Q&A: Lead Paint Dangerous for a Baby?

Should I be concerned about lead paint in my home? How can I make sure it’s safe before I bring baby home?
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Updated March 2, 2017
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Yes, you should definitely be concerned. Ingesting lead paint or its dust can be extremely harmful, and small children — thanks to their tendency to put, oh, _anything _in their mouths – are especially at risk. Years ago, lead was added to paint to make it last longer. Paint made before World War II has the highest levels. In the 1950s, when experts started realizing the danger of lead, the amount in paint was reduced. Then, in 1978, lead paint was banned entirely from residential use. So, if your home was built before 1978, take special care.

First, get any flaking or peeling paint sealed or removed by a professional. (This goes for any paint, whether or not it’s lead based. You never know what’s under that first layer… and even if it’s not lead, baby still shouldn’t ingest it.) You can test your home for lead on your own — Home Depot sells kits — or, if you’re especially concerned, call your local Department of Health to find official laboratories that will do the evaluating for you. And,depending on your area, your landlord could be required to pay for elimination of the risk — the Department of Health can also give you info on this.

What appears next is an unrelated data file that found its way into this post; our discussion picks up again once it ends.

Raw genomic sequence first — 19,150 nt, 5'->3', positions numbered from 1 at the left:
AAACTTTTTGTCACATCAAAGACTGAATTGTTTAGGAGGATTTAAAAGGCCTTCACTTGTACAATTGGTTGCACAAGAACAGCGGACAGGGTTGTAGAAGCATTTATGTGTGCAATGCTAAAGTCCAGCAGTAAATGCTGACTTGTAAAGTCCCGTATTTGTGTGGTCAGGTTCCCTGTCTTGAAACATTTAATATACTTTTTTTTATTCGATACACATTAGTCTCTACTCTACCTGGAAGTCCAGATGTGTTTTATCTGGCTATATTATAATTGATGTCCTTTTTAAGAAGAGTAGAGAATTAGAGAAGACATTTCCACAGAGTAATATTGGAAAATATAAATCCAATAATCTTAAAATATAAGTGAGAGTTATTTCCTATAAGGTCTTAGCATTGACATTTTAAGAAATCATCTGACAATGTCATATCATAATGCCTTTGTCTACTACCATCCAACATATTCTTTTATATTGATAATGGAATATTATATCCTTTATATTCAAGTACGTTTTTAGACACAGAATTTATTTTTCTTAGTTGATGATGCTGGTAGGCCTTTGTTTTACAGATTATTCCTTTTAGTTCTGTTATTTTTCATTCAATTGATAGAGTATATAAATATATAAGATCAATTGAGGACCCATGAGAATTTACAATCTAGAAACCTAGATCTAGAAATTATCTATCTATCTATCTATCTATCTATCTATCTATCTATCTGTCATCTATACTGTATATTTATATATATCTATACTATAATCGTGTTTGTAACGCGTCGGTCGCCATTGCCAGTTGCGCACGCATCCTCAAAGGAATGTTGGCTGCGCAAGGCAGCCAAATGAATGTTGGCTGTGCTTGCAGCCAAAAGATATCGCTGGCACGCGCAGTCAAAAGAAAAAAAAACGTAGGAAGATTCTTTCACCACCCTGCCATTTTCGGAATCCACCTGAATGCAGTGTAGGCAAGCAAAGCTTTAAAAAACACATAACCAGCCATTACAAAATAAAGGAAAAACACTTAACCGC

Please note: The Bump and the materials and information it contains are not intended to, and do not constitute, medical or other health advice or diagnosis and should not be used as such. You should always consult with a qualified physician or health professional about your specific circumstances.

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